In the brain visual information is broken down into many details and is stored like a mosaic. There are, as we mentioned, cerebral areas for oolour, movement, faces and objects, for animal names, tools and people. How does a picture arise again? No one knows. No higher region is also known where all the threads gather. No homunculus, ego, has been located in the brain. Why do we not see only details? This border of the objectively measurable with the subjectively experienced cannot be crossed, since to receive a sensory impression, from which perception follows, we must be conscious of the picture.
There is occasional talk of the inner eye or mind's eye and from the term sensory impression it can be inferred that something must be there which can be impressed. Is it the spirit that is affected by sensory impression?
What is spirit?
What in us perceives?
By spirit, almost everyone understands something different today. Those who agree with Aristotle think of reason. Some see spirit as an adversary of the soul, as equivalent to intellect. It was seen in the past as a higher stage of being in the sense of conscious thinking. The philosopher Hegel made a distinction in subjective and objective designates capacity of abstraction, force of thinking, likewise perception and intuition. Objective mind covers more general human abilities such as art, science and language. Nowadays we are inclined rather to regard spirit as intellectual brilliance - in contrast to academic perspective of a mental soul in essential relation with the body.
While to one philosopher the brain mutates to the subjective mind, and the objective mind is an artificial product of culture, ideas and artistic creativity, another likens the spirit to computer technology, whereby spirit represents neither hardware nor software, but a kind of firmware hardwired in the brain by evolution. In contrast, to others, the spirit cannot be derived from the physical, that there is consequently a dualism of spirit and body, and that spirit represents the human person.
Which of the many contradictory views on the nature of spirit is right?
The concepts "absent-minded" and "present-minded" let us conclude that spirit must have something to do with consciousness. With absentmindedness the one concerned is not with it, his perception is occupied with something else. Present=minded is a behaviour in which the one concerned is not only with it, but is especially enthusiastic and acts fast. It is as if the spirit, the conscious and animated entity in us, is particularly active.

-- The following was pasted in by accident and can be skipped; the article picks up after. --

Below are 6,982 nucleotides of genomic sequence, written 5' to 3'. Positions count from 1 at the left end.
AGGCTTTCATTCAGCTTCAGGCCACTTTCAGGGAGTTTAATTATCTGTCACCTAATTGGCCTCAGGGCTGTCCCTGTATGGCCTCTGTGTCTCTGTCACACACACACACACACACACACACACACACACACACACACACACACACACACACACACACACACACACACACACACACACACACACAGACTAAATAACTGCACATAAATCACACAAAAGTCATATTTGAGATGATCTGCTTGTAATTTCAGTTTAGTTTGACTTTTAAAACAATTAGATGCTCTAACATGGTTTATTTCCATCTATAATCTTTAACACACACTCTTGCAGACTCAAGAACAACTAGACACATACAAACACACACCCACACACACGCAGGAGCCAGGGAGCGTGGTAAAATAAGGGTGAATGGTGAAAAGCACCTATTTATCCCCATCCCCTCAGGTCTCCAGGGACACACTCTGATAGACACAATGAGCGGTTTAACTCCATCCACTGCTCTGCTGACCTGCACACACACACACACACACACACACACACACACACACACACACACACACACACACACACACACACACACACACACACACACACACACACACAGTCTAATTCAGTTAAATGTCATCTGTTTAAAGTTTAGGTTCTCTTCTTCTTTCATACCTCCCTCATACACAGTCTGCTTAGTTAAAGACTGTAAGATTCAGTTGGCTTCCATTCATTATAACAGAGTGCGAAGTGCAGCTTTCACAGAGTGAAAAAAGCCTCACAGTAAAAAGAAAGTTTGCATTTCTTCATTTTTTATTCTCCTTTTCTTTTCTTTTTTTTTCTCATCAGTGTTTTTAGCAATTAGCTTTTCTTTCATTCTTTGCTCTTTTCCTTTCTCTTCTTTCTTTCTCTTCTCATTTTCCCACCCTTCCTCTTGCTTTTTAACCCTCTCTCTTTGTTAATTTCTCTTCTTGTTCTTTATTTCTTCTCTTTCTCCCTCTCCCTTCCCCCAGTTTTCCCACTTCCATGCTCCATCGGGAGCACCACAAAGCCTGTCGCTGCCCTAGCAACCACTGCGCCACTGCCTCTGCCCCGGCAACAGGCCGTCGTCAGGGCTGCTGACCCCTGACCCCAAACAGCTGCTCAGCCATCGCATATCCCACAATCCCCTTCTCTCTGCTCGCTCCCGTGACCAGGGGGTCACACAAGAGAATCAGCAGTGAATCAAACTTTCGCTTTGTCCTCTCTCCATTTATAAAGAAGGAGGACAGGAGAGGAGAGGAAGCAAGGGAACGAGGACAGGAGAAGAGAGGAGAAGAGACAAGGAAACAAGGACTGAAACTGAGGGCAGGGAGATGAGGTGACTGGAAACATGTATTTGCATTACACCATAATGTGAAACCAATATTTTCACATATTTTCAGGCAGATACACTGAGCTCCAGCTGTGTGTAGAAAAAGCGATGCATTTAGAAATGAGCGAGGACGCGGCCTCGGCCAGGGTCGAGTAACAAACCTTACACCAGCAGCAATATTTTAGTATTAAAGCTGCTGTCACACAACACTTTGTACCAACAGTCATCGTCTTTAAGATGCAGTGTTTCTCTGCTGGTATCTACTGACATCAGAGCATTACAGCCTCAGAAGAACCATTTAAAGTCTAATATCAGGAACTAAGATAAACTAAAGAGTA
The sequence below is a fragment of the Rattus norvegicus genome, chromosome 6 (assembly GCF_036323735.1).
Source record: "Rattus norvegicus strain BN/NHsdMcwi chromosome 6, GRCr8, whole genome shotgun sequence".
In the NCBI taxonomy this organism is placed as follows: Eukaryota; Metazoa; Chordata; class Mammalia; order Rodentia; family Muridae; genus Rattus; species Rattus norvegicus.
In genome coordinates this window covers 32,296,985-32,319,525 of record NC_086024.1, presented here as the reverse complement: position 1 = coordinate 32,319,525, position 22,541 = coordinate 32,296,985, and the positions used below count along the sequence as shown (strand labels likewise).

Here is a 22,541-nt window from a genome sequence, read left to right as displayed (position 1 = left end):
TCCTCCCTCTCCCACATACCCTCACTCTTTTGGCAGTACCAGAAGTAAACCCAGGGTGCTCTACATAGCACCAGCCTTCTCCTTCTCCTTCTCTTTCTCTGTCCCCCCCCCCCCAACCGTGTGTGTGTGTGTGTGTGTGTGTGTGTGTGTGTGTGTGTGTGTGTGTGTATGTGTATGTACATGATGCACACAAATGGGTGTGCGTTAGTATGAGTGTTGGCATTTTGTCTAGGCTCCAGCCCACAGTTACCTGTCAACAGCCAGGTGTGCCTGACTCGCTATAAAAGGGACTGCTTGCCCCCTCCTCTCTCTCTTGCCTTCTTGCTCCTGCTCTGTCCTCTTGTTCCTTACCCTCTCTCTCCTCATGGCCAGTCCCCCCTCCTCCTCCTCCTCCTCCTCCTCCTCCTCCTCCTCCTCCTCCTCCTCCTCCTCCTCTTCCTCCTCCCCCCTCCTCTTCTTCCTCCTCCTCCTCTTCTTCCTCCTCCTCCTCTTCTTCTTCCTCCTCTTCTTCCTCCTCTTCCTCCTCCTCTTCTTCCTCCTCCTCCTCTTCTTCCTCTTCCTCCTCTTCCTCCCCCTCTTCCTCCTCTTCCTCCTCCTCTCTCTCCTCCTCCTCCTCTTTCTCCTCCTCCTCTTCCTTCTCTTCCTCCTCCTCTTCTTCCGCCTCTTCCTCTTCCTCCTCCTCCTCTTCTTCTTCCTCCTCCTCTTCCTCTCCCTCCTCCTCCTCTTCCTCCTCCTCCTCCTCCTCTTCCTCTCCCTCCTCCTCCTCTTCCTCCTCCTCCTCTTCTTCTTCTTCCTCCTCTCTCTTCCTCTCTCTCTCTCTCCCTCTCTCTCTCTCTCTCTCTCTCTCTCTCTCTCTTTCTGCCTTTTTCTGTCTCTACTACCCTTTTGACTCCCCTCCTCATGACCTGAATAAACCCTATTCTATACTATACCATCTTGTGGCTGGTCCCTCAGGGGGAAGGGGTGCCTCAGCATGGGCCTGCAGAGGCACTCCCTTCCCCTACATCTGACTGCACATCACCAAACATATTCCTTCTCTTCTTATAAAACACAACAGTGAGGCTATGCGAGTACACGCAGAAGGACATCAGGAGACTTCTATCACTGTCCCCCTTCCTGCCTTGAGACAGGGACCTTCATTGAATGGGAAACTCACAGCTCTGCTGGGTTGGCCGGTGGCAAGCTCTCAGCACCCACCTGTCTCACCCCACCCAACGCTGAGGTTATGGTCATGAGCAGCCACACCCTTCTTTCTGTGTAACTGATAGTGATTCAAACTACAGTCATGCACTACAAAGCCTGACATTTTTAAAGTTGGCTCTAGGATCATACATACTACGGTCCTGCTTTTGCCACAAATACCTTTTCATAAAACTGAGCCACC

Abd-ru-shin writes in "In the Light of Truth" that spirit actually represents a non-physical condition, which exists in Creation in different gradations. One concerns the human spirit. The spirit, therefore, animates the physical body and also represents the personality of man.
From this view, it is the spirit impressed by the process across the sensory organs and the brain, which perceives the happening consciously, and from it draws conclusions and decides, acts - provided our intellect permits the natural interaction between spirit and the physical world. Because the intellect can ignore the impulses of the spirit, our innermost core of being. This happens if a person has got into the habit of letting only earthly things count. That is also the reason why some can look upon the intellects as adversity of he soul (the spirit).
Spirit expresses itself in the volition and in intuition, which can be perceived as feeling in the stomach, longing in the heart, as enthusiasm, and which seizes the whole body, or - in the unpleasant sense - as weight on the shoulders, pressure in the tummy or as choking in the throat.
Spiritual experience therefore has very much to do with the daily condition -whether one is in a cheerful and happy mood or is beside his body, feeling uncomfortable.
For transmission of sensory perception regarding intuition,the above-mentioned limbic system is responsible. With its assistance there is recognition in a flash whether the person opposite is trustworthy or not. The limbic system becomes active and sends information down to the belly. There an evaluation is carried out, the limbic system ceases in activity, while the intellect in form of the frontal brain becomes active.